I’m a believer in the power of prayer. It’s not only a way to meditate and focus our internal energies, but I have faith that it is also a means of communing with God and of learning His will.
Two moments come to mind when I think of how prayer has worked in my life. Both prayers were uttered in moments of true desperation: during law exams.
The first prayer was made during one of my first law school exams: Civil Procedure, with Prof. Greenberg. Civ Pro basically covers the technical aspects of lawsuits: subpeonas, juries, motions, and all that good Law & Order gobbledegook. It’s a class I enjoyed immensely, with a nice complexity of rules. But with the exam in front of me, I choked. The problems seemed familiar, but none of them clicked. It was as if I was reading a vaguely familiar foreign language. I read and re-read but to no avail, and as the minutes ticked by, I began to panic. I shut my eyes and whispered a quick prayer, that God would help me find the answers to the test and that I would do well.
A response came to me, very clearly, perhaps the clearest answer to a prayer I’ve ever experienced: “You got yourself into this mess, Evans. Why just involve me now? Get yourself out of it.”
Confused, I fuddled my way through the test and went home. That night I ate at Tom’s with some friends, bewildered at the experience and convinced that I’d completely failed the test. I had little hope for my future following the complete clusterbomb I’d accomplished during Civ Pro.
I got an A. I still don’t know how!
The second prayer is more recent. After moving to Seattle in January, I was required to take the Washington State bar exam in order to qualify. Lawyers that practice long enough can just apply for reciprocal treatment, but I was about 6 months shy. So I got to re-experience the joys of bar exam preparation courses, and the sheer monotony of practice exams, flash cards and outline after outline. It turns you into a zombie. The night before my first day’s exam I said my nightly prayers, asking that I have the chance during the next days’ exams to see God’s hand at work, that I could remember Him, even during the crazy pace of the bar exam. I didn’t ask – though perhaps I should have – that I do well on the exam or that God somehow intervene with the bar examiners.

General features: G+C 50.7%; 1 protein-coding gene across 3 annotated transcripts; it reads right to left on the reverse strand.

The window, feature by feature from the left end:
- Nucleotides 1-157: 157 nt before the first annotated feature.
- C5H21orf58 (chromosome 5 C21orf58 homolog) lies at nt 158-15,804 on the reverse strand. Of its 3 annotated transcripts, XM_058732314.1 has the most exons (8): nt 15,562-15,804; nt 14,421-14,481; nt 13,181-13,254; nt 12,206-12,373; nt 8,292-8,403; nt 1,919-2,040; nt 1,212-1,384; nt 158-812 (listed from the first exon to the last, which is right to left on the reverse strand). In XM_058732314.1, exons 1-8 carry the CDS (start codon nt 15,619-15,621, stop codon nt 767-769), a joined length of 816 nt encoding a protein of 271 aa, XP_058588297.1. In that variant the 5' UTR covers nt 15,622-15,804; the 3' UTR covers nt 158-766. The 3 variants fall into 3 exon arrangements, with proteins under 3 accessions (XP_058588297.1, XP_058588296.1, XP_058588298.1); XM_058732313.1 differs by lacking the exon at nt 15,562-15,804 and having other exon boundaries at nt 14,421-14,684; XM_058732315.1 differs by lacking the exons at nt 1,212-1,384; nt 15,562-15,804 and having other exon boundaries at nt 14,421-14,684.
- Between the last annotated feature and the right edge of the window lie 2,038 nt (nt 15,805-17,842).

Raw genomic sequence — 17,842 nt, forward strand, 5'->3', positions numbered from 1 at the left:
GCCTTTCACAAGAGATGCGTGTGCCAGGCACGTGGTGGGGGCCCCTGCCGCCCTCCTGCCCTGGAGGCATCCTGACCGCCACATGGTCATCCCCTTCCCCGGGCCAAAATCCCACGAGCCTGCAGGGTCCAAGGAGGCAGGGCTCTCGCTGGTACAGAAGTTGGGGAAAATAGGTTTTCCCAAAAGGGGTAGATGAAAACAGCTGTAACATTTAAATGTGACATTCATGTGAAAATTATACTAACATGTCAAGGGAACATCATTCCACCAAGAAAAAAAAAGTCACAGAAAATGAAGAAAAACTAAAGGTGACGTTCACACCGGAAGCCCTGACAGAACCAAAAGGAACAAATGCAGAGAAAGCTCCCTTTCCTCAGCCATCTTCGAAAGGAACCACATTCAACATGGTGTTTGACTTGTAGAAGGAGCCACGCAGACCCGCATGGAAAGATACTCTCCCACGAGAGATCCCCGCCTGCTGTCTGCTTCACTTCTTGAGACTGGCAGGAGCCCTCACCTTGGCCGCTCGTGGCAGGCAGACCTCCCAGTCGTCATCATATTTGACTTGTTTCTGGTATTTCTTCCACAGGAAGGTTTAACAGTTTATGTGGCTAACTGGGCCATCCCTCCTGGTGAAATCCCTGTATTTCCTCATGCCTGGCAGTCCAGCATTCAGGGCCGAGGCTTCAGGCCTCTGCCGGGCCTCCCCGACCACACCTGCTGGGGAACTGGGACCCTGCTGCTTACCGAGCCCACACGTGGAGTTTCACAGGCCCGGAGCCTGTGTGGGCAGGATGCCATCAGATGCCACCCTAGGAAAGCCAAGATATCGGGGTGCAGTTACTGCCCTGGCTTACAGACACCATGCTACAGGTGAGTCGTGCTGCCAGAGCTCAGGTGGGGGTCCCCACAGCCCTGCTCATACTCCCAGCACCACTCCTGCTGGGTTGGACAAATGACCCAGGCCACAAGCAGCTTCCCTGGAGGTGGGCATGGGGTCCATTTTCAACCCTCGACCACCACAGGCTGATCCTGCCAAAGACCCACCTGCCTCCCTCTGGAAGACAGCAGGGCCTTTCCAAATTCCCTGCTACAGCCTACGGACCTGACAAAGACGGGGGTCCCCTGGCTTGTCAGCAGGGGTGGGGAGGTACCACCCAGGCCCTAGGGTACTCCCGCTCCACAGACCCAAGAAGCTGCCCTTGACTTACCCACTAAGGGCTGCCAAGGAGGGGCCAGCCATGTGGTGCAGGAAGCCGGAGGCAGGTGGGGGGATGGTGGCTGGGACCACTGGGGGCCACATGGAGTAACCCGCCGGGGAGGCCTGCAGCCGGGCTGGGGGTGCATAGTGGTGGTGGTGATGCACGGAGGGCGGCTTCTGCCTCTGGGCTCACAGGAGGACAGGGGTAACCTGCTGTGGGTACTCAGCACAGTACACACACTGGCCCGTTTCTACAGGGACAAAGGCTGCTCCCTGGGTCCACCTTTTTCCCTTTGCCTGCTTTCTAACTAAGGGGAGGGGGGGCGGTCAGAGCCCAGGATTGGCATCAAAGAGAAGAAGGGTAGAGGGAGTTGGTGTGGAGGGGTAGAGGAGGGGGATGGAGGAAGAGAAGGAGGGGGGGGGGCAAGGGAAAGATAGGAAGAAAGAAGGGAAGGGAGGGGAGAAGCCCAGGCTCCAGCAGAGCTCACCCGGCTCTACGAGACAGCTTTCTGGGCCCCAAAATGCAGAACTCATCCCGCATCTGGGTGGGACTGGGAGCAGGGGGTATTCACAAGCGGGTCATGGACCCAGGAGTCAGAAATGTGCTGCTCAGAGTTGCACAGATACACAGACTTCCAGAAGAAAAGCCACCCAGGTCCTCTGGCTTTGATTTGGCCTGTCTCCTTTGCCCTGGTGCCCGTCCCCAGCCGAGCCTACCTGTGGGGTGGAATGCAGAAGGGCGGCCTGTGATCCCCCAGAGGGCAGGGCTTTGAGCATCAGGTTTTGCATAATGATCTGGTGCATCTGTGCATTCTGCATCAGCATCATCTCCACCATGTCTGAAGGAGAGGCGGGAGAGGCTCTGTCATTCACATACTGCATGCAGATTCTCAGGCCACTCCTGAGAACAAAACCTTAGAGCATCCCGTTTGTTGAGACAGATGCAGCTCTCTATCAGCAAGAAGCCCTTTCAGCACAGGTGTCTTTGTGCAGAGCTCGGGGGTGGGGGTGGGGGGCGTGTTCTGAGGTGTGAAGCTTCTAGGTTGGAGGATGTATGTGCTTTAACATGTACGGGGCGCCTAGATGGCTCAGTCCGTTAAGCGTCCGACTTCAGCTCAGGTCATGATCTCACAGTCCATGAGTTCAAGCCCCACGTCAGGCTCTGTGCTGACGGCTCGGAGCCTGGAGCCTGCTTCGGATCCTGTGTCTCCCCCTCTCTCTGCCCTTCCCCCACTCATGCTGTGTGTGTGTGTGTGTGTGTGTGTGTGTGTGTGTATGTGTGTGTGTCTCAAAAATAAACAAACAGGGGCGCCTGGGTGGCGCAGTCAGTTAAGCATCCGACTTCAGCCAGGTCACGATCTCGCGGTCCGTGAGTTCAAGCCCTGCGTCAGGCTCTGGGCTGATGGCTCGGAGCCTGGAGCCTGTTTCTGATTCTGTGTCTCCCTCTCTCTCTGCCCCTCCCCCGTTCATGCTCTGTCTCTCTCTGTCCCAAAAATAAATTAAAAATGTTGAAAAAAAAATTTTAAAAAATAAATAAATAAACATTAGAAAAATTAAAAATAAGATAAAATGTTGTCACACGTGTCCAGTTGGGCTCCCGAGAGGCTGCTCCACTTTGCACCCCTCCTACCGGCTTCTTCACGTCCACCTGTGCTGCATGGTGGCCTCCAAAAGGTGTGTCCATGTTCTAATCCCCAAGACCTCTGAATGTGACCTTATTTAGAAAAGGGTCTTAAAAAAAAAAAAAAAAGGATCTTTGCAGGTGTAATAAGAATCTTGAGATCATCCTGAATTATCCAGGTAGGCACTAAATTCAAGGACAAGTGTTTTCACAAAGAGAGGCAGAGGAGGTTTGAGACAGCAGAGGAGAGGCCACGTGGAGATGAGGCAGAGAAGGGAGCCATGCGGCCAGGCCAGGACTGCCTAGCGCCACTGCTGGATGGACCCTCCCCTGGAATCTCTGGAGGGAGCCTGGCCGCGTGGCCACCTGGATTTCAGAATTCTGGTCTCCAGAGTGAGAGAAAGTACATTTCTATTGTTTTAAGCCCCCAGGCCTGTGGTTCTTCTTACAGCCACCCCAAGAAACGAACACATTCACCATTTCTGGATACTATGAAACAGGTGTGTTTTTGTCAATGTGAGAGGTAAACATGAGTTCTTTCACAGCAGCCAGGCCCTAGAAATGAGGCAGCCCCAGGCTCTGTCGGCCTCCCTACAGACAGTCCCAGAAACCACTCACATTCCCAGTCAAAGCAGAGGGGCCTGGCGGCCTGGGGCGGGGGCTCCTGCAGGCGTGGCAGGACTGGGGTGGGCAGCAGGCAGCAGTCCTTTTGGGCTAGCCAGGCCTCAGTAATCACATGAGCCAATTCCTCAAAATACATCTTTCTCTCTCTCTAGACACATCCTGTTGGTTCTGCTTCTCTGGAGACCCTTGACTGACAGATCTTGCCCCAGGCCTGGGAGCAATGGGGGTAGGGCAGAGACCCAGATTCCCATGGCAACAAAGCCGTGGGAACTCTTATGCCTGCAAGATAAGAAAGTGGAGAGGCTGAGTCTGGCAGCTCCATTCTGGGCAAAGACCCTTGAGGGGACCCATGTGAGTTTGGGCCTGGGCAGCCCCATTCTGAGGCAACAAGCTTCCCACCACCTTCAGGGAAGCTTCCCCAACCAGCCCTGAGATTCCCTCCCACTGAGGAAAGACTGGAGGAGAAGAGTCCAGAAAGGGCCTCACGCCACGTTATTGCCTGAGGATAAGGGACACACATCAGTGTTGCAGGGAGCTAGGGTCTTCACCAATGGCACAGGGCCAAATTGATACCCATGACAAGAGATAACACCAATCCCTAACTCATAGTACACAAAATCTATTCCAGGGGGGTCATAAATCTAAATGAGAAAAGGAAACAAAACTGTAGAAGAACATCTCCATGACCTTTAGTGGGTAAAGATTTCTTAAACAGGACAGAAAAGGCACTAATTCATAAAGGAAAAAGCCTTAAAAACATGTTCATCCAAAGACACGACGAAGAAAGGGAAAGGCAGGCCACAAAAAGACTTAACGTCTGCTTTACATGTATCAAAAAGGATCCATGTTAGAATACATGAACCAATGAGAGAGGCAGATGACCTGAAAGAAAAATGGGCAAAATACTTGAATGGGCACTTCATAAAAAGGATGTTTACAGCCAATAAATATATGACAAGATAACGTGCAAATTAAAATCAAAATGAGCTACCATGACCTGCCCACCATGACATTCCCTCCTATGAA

The next day, during the exam, I found myself occasionally taking a moment to think about Jesus: his sacrifice, his death on the cross. I thought about the great things God has done for people in the past. The exam was still tricky, and my hand still cramped after days of solid writing. In a way, the bar exam faded behind me and was replaced with a sense of myself before God. Revisiting the questions in my mind, I know that I made mistakes on the exam, and I doubt my test will be used as model answers for future generations. I get the results in May.
When discussions turn to prayer and how God can influence our lives, I think of these two different prayers. Which one was more sincere? Which one was answered? I don’t have answers to questions of theodicy, and I don’t know enough about God to tell how or why some requests are granted and others refused. All I can do is look at my own brushes with the divine, and witness that God does answer prayers, without knowing why or how.
I don’t like arguing that one of these prayers is superior to the other, or that one was answered more fully than the other. I also don’t like discouraging or speaking out against prayers like the first one, because I don’t think it is ever wrong to turn to God. I see both as desperate reachings out to God; both are selfish attempts to connect with Heavenly Father when I needed him. In my mind, all efforts at prayer are worthy if we are sincere. Is this true? Why do we pray?